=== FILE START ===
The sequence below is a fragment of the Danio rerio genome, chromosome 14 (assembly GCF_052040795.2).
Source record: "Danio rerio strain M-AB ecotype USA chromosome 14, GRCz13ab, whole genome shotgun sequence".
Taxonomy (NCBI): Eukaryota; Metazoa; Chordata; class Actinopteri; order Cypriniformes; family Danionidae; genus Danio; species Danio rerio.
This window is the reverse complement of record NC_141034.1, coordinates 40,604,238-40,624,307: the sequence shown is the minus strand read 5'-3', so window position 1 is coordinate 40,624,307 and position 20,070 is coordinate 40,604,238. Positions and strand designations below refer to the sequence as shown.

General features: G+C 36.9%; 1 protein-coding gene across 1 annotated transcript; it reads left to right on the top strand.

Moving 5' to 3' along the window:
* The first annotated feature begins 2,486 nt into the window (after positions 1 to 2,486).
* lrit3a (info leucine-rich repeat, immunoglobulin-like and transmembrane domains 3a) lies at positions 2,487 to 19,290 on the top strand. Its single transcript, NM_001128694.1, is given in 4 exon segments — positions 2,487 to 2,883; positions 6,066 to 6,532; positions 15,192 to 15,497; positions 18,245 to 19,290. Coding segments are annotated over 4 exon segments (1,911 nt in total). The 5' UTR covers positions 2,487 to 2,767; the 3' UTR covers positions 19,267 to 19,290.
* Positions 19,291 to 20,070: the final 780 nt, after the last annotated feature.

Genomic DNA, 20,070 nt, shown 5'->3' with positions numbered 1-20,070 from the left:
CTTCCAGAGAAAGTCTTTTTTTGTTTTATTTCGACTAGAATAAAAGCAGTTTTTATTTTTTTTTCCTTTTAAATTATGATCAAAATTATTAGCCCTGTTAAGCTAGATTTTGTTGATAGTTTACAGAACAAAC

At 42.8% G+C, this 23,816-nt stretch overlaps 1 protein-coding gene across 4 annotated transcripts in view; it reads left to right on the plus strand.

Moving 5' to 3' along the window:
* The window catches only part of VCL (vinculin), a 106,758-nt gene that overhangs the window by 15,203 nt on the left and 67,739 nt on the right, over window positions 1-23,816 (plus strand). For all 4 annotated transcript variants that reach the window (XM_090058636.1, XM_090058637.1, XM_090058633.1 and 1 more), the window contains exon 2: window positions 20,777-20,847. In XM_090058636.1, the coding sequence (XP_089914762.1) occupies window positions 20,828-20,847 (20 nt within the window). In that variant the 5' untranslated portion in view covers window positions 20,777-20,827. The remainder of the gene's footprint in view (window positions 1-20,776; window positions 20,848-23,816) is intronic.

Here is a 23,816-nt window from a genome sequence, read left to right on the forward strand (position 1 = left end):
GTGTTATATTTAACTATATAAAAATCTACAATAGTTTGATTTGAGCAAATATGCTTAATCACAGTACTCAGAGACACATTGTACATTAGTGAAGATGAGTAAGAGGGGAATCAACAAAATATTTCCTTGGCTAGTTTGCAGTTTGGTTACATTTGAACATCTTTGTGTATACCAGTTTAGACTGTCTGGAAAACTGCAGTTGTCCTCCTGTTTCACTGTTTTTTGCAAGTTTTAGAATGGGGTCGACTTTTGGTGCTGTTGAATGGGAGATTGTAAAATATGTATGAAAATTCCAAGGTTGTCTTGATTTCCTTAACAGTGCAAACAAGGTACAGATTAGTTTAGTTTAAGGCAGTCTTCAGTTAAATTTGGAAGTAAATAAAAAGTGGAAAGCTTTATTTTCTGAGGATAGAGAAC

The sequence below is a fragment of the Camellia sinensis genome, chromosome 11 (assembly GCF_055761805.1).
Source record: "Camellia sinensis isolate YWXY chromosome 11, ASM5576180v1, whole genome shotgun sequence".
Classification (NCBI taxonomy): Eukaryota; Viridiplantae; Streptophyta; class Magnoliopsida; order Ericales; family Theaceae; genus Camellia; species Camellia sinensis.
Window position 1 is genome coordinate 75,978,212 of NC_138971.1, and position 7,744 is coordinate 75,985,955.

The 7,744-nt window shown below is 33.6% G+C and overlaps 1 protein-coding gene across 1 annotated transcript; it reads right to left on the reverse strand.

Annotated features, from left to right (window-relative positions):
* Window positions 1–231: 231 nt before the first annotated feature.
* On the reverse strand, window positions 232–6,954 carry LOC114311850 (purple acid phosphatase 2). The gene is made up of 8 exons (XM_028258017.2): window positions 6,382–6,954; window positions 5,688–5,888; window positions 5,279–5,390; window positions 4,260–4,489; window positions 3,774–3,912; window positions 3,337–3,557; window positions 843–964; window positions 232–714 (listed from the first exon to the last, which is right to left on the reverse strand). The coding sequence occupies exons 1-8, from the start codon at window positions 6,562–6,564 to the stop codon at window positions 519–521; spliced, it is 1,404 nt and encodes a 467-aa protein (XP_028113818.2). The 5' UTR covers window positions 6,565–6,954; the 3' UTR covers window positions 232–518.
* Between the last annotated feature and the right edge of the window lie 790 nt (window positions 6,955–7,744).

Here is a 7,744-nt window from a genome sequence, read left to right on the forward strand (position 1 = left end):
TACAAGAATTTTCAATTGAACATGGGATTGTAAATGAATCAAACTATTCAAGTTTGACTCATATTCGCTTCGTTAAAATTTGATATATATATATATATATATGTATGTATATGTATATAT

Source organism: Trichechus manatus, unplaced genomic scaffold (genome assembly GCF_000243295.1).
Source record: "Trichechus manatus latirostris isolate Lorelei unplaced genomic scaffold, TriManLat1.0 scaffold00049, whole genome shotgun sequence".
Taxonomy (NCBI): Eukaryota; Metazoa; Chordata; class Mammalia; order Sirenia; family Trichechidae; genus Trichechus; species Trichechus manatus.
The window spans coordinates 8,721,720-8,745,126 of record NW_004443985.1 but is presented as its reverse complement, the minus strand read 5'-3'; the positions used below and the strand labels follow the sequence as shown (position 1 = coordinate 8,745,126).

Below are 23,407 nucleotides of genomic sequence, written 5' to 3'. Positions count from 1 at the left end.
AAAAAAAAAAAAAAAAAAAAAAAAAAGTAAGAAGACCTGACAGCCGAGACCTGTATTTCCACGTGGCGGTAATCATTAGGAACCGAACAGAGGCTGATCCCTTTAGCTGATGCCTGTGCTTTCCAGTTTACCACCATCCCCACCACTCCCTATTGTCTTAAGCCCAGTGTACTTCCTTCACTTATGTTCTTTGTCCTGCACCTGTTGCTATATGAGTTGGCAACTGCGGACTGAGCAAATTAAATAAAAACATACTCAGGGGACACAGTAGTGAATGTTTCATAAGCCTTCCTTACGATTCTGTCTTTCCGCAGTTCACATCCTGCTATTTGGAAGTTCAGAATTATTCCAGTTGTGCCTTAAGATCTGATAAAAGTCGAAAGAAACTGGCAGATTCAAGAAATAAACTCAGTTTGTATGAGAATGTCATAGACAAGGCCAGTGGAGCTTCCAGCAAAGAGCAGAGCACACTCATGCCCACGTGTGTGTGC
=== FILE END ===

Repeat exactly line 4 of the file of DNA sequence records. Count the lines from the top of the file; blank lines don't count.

This window is the reverse complement of record NC_141034.1, coordinates 40,604,238-40,624,307: the sequence shown is the minus strand read 5'-3', so window position 1 is coordinate 40,624,307 and position 20,070 is coordinate 40,604,238. Positions and strand designations below refer to the sequence as shown.